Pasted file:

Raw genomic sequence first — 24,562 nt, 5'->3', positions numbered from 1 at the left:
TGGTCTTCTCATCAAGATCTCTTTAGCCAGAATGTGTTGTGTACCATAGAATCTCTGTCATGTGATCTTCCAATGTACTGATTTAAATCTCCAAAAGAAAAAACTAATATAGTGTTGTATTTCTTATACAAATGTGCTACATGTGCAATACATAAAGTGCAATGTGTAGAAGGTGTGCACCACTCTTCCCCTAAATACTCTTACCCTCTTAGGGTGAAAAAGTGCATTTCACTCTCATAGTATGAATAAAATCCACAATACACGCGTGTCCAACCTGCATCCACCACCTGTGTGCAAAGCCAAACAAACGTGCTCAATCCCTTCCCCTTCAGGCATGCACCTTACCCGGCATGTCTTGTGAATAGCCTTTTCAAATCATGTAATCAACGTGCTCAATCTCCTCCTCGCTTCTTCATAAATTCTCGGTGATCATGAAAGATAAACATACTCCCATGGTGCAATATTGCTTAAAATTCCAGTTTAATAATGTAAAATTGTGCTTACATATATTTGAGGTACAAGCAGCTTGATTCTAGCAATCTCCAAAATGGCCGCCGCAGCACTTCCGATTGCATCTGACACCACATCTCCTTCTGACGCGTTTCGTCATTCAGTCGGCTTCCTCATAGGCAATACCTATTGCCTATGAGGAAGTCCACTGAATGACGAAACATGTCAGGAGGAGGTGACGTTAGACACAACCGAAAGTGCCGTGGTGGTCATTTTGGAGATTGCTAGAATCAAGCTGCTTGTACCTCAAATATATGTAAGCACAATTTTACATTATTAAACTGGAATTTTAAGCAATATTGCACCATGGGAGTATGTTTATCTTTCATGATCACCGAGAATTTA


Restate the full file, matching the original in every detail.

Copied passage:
Raw genomic sequence first — 24,562 nt, 5'->3', positions numbered from 1 at the left:
TGGTCTTCTCATCAAGATCTCTTTAGCCAGAATGTGTTGTGTACCATAGAATCTCTGTCATGTGATCTTCCAATGTACTGATTTAAATCTCCAAAAGAAAAAACTAATATAGTGTTGTATTTCTTATACAAATGTGCTACATGTGCAATACATAAAGTGCAATGTGTAGAAGGTGTGCACCACTCTTCCCCTAAATACTCTTACCCTCTTAGGGTGAAAAAGTGCATTTCACTCTCATAGTATGAATAAAATCCACAATACACGCGTGTCCAACCTGCATCCACCACCTGTGTGCAAAGCCAAACAAACGTGCTCAATCCCTTCCCCTTCAGGCATGCACCTTACCCGGCATGTCTTGTGAATAGCCTTTTCAAATCATGTAATCAACGTGCTCAATCTCCTCCTCGCTTCTTCATAAATTCTCGGTGATCATGAAAGATAAACATACTCCCATGGTGCAATATTGCTTAAAATTCCAGTTTAATAATGTAAAATTGTGCTTACATATATTTGAGGTACAAGCAGCTTGATTCTAGCAATCTCCAAAATGGCCGCCGCAGCACTTCCGATTGCATCTGACACCACATCTCCTTCTGACGCGTTTCGTCATTCAGTCGGCTTCCTCATAGGCAATACCTATTGCCTATGAGGAAGTCCACTGAATGACGAAACATGTCAGGAGGAGGTGACGTTAGACACAACCGAAAGTGCCGTGGTGGTCATTTTGGAGATTGCTAGAATCAAGCTGCTTGTACCTCAAATATATGTAAGCACAATTTTACATTATTAAACTGGAATTTTAAGCAATATTGCACCATGGGAGTATGTTTATCTTTCATGATCACCGAGAATTTA